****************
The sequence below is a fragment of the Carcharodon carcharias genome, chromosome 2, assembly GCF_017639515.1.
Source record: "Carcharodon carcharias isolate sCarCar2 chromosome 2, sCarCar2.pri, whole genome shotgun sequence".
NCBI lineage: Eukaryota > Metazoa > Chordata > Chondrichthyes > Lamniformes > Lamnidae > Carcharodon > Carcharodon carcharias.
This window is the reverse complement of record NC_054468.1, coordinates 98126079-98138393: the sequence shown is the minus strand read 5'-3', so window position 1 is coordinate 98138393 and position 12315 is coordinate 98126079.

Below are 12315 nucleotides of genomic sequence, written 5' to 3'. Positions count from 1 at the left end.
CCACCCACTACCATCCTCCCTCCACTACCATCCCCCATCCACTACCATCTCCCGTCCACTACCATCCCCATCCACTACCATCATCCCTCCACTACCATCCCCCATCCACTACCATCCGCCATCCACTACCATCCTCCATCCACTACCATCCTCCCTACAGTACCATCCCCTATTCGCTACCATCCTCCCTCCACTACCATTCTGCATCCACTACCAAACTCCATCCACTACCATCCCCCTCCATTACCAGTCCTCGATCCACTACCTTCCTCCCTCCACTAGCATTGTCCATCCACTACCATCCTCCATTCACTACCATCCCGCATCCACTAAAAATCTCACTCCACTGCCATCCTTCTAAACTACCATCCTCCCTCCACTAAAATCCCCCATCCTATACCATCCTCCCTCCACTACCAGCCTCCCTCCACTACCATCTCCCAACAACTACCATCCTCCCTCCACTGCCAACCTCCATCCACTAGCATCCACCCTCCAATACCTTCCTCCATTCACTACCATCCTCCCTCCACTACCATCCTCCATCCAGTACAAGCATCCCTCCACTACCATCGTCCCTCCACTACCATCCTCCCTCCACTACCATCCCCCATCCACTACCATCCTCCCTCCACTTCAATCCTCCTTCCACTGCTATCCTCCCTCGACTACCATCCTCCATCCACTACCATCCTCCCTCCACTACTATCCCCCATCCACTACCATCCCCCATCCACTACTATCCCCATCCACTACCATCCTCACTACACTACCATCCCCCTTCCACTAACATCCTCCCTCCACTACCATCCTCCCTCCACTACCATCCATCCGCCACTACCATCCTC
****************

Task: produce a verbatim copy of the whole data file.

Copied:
The sequence below is a fragment of the Carcharodon carcharias genome, chromosome 2, assembly GCF_017639515.1.
Source record: "Carcharodon carcharias isolate sCarCar2 chromosome 2, sCarCar2.pri, whole genome shotgun sequence".
NCBI lineage: Eukaryota > Metazoa > Chordata > Chondrichthyes > Lamniformes > Lamnidae > Carcharodon > Carcharodon carcharias.
This window is the reverse complement of record NC_054468.1, coordinates 98126079-98138393: the sequence shown is the minus strand read 5'-3', so window position 1 is coordinate 98138393 and position 12315 is coordinate 98126079.

Below are 12315 nucleotides of genomic sequence, written 5' to 3'. Positions count from 1 at the left end.
CCACCCACTACCATCCTCCCTCCACTACCATCCCCCATCCACTACCATCTCCCGTCCACTACCATCCCCATCCACTACCATCATCCCTCCACTACCATCCCCCATCCACTACCATCCGCCATCCACTACCATCCTCCATCCACTACCATCCTCCCTACAGTACCATCCCCTATTCGCTACCATCCTCCCTCCACTACCATTCTGCATCCACTACCAAACTCCATCCACTACCATCCCCCTCCATTACCAGTCCTCGATCCACTACCTTCCTCCCTCCACTAGCATTGTCCATCCACTACCATCCTCCATTCACTACCATCCCGCATCCACTAAAAATCTCACTCCACTGCCATCCTTCTAAACTACCATCCTCCCTCCACTAAAATCCCCCATCCTATACCATCCTCCCTCCACTACCAGCCTCCCTCCACTACCATCTCCCAACAACTACCATCCTCCCTCCACTGCCAACCTCCATCCACTAGCATCCACCCTCCAATACCTTCCTCCATTCACTACCATCCTCCCTCCACTACCATCCTCCATCCAGTACAAGCATCCCTCCACTACCATCGTCCCTCCACTACCATCCTCCCTCCACTACCATCCCCCATCCACTACCATCCTCCCTCCACTTCAATCCTCCTTCCACTGCTATCCTCCCTCGACTACCATCCTCCATCCACTACCATCCTCCCTCCACTACTATCCCCCATCCACTACCATCCCCCATCCACTACTATCCCCATCCACTACCATCCTCACTACACTACCATCCCCCTTCCACTAACATCCTCCCTCCACTACCATCCTCCCTCCACTACCATCCATCCGCCACTACCATCCTC